Children's hospital bombed in Kyiv: mistake or strategy?

Ukraine's largest children's hospital Okhmatdyt was destroyed by a missile strike on Monday. Two people were killed, but an even greater tragedy was prevented by evacuating the building at short notice. A UN monitoring mission has said that there was "a high likelihood" of this being a direct hit from a Russian missile and condemned the strike as one of the most "shocking" attacks since the beginning of the invasion. Kremlin spokesman Dmitry Peskov denied the allegations.

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France Inter (FR) /

The timing is no coincidence

Russia has issued threats in several directions with this attack, France Inter notes:

“What is Moscow's goal in this escalation of horror? In the absence of any military target, the goal can only be psychological: to break the morale of the Ukrainians after targeting the energy infrastructure of the major cities. The timing was also carefully chosen: 48 hours before the Nato summit in Washington. ... The participants are likely to promise additional military support to Volodymyr Zelensky, although not the membership he wants. Vladimir Putin feels strong enough to send this deterrent message in the form of missiles.”

Tages-Anzeiger (CH) /

The real crime is this kind of warfare

Even if it is not necessarily targeting civilian buildings, Moscow's actions are despicable, says the Tages-Anzeiger:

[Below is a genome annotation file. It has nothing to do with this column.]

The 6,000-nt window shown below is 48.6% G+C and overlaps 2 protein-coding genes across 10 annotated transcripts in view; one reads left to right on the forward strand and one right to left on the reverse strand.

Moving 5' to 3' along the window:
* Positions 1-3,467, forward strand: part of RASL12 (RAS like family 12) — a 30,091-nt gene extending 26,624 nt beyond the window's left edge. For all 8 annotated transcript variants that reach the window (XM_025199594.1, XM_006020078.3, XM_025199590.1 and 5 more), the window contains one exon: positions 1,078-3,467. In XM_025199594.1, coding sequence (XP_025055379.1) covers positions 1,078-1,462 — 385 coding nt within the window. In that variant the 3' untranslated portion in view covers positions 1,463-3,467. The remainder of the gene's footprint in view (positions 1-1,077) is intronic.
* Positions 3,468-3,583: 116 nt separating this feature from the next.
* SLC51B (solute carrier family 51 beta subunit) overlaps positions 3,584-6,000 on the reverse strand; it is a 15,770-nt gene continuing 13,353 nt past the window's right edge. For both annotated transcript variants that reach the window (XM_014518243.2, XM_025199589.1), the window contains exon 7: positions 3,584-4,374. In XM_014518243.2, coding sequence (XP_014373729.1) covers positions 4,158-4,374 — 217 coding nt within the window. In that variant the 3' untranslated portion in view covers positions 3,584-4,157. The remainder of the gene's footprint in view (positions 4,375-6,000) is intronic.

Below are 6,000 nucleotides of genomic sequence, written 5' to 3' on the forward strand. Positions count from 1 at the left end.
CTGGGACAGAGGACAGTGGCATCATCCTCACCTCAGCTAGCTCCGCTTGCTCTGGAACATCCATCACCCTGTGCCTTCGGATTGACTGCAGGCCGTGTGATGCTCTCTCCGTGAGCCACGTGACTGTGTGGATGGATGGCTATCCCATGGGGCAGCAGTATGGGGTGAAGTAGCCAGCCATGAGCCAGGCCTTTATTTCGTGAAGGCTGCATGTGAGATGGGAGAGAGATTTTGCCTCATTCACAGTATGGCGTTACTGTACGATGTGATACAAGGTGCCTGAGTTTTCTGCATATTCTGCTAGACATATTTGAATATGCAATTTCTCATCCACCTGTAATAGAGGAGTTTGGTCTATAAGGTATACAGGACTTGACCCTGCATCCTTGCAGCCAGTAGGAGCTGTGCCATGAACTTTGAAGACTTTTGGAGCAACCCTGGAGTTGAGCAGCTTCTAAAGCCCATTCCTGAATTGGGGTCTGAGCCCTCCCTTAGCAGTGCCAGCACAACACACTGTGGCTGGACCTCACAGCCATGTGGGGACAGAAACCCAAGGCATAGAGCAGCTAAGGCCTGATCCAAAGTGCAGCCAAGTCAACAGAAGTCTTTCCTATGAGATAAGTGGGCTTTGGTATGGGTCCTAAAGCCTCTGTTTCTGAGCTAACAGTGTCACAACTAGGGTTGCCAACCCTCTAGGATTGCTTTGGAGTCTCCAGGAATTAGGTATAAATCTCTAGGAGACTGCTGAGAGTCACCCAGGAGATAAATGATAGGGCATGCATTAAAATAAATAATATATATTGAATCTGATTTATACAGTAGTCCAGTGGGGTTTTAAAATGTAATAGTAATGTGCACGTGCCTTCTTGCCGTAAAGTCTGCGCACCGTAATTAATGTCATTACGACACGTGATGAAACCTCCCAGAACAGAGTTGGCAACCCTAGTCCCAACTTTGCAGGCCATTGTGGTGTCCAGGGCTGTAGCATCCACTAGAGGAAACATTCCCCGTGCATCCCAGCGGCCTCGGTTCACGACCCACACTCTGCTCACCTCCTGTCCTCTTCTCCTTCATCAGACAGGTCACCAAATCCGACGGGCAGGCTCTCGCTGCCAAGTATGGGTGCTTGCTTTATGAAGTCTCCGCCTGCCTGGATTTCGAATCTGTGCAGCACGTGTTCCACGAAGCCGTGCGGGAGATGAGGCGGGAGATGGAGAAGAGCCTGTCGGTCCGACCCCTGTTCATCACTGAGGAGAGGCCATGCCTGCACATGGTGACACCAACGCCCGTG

“The children's hospital is located next to the Ukrainian Ministry of Infrastructure, which organises the transport of weapons. In the north of Kyiv, Russian missiles also hit residential buildings, but they mainly hit the Artem ammunitions plant nearby. Near the front line, military and civilian infrastructure are even closer to one another. ... So it can't be ruled out that Russia was pursuing a different goal than the destruction of the children's hospital. ... But even if the Russian leadership didn't intentionally shell Okhmatdyt, it accepts this as collateral damage with this kind of warfare.”

Echo (RU) /

The time of day alone is a crime

The missile attack violated the Geneva Convention even if the hospital was not the intended target, writer and journalist Yulia Latynina stresses in a Telegram post republished by Echo:

“There is an internationally recognised method for reducing the risk to the civilian population in such missile attacks: strike at night. Putin fired during the day. Regardless of whether the hospital was hit on purpose or not, this daytime attack cannot be written off as an accident. ... It violates the precautionary principle for attacks enshrined in the Geneva Convention. This principle requires that all possible precautions be taken to prevent or minimise harm to the civilian population.”